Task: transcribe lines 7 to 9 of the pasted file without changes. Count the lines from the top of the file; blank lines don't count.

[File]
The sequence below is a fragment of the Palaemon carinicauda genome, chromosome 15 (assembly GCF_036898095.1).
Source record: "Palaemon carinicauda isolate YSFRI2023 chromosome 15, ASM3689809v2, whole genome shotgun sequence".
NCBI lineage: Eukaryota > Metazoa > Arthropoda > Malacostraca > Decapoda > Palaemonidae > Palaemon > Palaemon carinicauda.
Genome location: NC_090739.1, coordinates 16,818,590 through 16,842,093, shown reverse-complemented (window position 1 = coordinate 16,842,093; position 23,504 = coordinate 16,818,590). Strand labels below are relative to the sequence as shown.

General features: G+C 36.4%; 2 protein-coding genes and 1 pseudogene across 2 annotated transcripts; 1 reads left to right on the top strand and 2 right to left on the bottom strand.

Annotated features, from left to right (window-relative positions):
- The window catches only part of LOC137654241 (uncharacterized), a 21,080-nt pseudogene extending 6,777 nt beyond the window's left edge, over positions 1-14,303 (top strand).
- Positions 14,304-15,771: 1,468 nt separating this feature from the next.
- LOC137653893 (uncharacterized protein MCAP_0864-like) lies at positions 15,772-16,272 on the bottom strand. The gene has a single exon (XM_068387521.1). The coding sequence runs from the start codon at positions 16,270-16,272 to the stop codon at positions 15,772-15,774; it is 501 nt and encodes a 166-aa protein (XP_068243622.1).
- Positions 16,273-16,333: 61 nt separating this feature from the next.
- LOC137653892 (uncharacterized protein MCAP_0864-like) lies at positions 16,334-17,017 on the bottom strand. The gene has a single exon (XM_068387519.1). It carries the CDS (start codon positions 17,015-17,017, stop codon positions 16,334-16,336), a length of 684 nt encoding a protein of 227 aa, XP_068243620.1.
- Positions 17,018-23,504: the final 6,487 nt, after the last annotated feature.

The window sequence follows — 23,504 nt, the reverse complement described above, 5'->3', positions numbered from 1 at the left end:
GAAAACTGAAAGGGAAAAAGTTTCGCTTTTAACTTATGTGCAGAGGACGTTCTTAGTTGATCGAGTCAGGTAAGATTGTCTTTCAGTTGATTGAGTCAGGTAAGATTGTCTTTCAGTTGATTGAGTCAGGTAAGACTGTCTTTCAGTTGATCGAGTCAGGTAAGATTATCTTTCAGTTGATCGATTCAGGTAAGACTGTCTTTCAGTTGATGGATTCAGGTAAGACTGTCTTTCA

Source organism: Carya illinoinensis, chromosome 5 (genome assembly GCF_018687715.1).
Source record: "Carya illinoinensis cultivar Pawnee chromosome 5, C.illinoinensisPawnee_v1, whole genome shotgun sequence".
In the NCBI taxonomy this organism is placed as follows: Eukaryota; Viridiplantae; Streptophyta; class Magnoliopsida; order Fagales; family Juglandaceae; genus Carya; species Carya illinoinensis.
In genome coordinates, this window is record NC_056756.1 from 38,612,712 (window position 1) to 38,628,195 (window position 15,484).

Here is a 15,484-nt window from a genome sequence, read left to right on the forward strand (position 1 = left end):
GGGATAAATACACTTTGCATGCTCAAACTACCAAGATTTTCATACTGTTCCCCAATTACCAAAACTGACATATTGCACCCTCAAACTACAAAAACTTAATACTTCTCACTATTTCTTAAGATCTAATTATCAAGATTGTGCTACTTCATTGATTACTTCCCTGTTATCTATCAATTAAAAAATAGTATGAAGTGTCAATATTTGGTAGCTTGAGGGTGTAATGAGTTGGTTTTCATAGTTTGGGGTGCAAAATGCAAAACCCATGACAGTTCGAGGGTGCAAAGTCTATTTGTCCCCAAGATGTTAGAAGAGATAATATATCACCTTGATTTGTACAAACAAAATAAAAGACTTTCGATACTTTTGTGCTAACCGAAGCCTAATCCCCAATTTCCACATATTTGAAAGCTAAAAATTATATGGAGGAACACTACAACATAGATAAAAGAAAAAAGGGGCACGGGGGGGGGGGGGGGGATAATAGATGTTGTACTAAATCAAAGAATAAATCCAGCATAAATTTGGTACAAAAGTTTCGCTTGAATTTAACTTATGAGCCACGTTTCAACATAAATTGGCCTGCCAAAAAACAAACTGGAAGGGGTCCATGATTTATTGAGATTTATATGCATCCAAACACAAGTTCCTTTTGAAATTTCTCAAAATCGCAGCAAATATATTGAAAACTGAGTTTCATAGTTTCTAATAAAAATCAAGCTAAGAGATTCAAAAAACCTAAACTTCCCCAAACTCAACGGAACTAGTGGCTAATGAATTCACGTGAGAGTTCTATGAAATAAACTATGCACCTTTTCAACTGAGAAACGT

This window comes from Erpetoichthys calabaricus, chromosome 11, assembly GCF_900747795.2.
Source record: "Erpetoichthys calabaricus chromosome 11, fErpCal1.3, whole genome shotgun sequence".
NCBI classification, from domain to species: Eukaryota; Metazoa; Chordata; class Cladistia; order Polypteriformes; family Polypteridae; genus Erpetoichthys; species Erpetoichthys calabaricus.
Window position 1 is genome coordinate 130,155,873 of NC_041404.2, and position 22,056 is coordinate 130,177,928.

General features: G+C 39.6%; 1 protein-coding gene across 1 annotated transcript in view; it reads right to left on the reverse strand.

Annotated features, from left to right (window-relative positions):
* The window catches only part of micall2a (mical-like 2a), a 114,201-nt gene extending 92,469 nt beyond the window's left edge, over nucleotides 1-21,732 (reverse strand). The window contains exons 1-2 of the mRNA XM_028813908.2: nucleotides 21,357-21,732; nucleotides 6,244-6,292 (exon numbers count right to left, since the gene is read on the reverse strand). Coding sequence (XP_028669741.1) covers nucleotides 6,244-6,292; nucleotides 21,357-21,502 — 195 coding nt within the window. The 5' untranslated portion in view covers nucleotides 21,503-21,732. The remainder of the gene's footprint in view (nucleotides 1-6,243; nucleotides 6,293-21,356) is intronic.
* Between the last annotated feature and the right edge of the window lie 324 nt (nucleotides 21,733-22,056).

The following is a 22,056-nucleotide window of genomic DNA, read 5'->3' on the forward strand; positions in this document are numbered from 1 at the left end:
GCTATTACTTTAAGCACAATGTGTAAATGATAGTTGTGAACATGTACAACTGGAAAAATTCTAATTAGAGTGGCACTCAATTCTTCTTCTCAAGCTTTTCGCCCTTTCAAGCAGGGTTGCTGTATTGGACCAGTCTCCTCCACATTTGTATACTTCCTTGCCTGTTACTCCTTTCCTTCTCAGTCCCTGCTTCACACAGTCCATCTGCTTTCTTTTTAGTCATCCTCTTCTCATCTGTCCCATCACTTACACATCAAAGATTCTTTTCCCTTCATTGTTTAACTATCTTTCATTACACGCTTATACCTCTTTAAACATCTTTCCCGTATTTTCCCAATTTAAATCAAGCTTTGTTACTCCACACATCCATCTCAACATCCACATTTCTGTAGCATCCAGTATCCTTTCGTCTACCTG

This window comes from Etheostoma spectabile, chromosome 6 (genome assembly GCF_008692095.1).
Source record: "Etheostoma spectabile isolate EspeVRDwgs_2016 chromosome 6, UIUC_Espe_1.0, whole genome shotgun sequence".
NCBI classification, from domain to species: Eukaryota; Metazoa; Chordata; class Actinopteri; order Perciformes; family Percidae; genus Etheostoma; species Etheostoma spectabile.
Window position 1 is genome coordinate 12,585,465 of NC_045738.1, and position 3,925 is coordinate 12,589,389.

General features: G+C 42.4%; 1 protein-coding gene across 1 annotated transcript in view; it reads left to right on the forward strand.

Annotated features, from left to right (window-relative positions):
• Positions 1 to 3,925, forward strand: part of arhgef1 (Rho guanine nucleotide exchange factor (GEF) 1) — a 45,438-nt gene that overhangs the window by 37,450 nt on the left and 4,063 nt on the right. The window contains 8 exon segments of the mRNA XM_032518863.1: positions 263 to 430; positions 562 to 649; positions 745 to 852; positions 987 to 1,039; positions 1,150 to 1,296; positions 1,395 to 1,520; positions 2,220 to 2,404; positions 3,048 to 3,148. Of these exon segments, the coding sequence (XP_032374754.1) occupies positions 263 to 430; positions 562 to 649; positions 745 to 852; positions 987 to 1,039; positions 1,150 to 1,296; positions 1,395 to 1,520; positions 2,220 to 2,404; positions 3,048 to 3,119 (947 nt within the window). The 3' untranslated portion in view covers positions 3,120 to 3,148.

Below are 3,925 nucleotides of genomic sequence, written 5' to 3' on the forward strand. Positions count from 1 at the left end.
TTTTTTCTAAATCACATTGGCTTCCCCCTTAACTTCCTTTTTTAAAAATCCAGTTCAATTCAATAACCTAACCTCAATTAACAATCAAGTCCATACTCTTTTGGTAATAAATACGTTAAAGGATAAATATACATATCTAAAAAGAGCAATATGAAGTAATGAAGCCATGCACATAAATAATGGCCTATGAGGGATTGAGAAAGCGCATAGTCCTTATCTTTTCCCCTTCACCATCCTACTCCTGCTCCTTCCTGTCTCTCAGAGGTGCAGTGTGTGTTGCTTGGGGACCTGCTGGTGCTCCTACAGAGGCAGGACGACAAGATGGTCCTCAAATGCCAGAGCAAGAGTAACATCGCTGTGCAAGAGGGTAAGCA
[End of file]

- The window catches only part of LOC137654241 (uncharacterized), a 21,080-nt pseudogene extending 6,777 nt beyond the window's left edge, over positions 1-14,303 (top strand).
- Positions 14,304-15,771: 1,468 nt separating this feature from the next.
- LOC137653893 (uncharacterized protein MCAP_0864-like) lies at positions 15,772-16,272 on the bottom strand. The gene has a single exon (XM_068387521.1). The coding sequence runs from the start codon at positions 16,270-16,272 to the stop codon at positions 15,772-15,774; it is 501 nt and encodes a 166-aa protein (XP_068243622.1).